By Laurie Junkins
The boy picks through windblown woods,
footsteps quiet on moss and damp needles, eyes
scanning the forest floor for green maple or oak.
His grandfather’s Laguiole jackknife
lies warm in his hand, wanting
the pull of wood beneath its blade.
Overhead, fir and cedar branches roll
in the wind and their trunks groan, but the boy
stays sheltered below among ferns and wild roses.
He can just hear, back at the house,
the squeak squeak of the weathered-rope hammock,
cries of gulls blown in from shore,
and his parents’ raised voices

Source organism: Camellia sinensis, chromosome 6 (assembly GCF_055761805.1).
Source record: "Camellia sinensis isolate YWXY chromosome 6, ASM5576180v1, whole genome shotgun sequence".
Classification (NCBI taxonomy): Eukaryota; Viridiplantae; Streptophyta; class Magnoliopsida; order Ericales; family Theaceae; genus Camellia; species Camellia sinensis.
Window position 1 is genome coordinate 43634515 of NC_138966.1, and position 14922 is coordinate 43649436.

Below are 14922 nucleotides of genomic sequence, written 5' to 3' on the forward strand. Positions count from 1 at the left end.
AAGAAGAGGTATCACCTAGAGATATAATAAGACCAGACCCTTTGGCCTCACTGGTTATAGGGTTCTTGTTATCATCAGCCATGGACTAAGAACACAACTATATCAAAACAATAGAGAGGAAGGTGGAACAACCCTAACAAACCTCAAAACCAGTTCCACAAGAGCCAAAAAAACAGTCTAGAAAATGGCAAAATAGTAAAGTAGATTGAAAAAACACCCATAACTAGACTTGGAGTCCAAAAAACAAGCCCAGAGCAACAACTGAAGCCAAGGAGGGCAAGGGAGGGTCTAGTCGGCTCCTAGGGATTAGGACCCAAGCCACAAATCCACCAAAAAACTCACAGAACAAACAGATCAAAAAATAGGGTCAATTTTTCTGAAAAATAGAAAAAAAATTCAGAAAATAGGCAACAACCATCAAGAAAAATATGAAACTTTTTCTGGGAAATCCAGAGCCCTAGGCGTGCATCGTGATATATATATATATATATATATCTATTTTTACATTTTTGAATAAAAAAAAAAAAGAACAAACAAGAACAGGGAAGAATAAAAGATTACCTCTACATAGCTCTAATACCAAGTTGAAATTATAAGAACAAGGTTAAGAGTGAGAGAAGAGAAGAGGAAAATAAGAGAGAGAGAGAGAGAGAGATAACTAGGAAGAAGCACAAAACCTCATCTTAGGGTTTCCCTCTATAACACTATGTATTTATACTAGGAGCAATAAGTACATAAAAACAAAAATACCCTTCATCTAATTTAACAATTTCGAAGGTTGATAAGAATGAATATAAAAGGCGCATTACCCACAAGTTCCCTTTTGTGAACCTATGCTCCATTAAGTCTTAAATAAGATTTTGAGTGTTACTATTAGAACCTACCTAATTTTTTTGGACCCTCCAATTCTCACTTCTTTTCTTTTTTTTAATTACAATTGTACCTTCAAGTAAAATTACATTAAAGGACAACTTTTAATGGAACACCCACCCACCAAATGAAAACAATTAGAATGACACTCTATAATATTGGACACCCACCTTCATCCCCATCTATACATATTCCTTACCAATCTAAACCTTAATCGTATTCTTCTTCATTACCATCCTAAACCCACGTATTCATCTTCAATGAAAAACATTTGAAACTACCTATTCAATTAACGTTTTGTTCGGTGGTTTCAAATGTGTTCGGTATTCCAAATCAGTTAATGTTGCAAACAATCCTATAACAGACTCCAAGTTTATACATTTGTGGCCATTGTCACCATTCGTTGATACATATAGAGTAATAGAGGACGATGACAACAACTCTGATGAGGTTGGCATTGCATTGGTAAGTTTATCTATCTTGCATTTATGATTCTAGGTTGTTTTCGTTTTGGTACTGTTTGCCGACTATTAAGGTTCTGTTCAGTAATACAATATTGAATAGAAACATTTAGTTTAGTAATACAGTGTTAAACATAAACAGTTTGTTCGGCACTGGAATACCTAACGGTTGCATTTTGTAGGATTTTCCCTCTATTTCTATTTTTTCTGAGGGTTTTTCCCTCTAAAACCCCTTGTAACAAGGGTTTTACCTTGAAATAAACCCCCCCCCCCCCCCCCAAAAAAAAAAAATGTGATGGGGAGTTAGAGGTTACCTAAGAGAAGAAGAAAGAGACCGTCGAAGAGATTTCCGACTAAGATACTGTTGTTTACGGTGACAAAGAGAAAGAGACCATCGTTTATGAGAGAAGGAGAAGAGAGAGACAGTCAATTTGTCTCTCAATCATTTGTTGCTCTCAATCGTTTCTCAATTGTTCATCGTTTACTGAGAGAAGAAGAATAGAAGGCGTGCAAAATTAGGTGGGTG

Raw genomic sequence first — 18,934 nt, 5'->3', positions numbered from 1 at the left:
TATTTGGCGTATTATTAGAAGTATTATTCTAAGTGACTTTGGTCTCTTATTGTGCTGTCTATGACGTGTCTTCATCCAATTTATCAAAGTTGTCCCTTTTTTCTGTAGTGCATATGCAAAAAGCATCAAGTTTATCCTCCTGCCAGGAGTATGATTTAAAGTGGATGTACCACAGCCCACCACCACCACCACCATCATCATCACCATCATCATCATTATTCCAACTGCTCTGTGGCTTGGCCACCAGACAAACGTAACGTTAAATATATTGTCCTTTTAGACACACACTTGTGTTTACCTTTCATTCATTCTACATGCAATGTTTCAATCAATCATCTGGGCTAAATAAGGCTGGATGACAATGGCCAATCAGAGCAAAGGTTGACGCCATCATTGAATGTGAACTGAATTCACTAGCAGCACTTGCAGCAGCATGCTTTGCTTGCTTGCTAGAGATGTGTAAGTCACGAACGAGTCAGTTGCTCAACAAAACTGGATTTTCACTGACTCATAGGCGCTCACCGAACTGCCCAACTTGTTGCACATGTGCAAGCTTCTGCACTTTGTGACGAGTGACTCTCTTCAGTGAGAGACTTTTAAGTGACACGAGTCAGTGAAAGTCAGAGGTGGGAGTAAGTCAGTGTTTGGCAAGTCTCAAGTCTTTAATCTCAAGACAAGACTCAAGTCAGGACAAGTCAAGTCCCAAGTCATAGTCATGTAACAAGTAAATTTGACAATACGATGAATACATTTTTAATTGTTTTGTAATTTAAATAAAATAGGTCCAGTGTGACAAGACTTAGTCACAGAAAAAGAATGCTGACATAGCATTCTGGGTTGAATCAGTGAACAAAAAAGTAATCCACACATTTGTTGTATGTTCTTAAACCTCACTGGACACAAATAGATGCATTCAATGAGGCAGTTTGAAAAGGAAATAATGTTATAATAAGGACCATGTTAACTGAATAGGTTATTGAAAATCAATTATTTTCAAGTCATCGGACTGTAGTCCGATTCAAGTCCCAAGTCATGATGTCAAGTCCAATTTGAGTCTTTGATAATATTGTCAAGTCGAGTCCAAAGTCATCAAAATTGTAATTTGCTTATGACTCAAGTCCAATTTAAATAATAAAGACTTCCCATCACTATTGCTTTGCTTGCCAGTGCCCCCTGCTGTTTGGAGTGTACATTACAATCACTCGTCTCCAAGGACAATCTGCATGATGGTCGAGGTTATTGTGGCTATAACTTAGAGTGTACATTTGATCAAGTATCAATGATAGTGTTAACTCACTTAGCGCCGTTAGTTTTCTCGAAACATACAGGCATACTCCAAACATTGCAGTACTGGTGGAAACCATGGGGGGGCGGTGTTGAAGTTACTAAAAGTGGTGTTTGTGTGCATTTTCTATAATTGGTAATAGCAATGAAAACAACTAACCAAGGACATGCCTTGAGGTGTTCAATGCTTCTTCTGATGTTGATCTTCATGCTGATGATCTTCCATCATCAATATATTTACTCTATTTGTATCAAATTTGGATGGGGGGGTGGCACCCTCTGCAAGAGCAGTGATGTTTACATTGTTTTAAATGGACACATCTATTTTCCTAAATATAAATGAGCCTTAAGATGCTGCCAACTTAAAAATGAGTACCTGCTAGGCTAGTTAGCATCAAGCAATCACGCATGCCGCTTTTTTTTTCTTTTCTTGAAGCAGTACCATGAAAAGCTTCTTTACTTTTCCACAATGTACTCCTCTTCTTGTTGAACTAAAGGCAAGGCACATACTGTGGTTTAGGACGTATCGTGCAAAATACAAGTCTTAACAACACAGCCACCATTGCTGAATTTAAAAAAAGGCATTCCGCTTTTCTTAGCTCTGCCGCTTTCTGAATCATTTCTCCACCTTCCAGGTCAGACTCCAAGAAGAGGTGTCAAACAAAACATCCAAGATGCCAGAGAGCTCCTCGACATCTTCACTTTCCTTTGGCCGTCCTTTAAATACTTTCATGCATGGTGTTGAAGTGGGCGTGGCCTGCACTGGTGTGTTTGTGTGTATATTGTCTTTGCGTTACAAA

behind the farmhouse walls, rumbling
and cracking like a storm.
Near a patch of Oregon grape, he finds
the perfect branch. He hefts it
in both hands, feels its knobs
and hollows. He sees the bow-drill
it will become, dreams of nights
lit by crackling campfire, in the woods
on his own.
Later, alone in his cold room,
he turns the wood over and over,
studies the ridges and planes left by his whittling.
His grandfather’s low voice
inside his head calms him
even as the wind howls outside dark windows,
carrying winter on its back. He runs
his fingers across his whittling’s
bone-smooth surface again and again,
rubbing away grief that falls like a shroud.
Copyright 2007 Laurie Junkins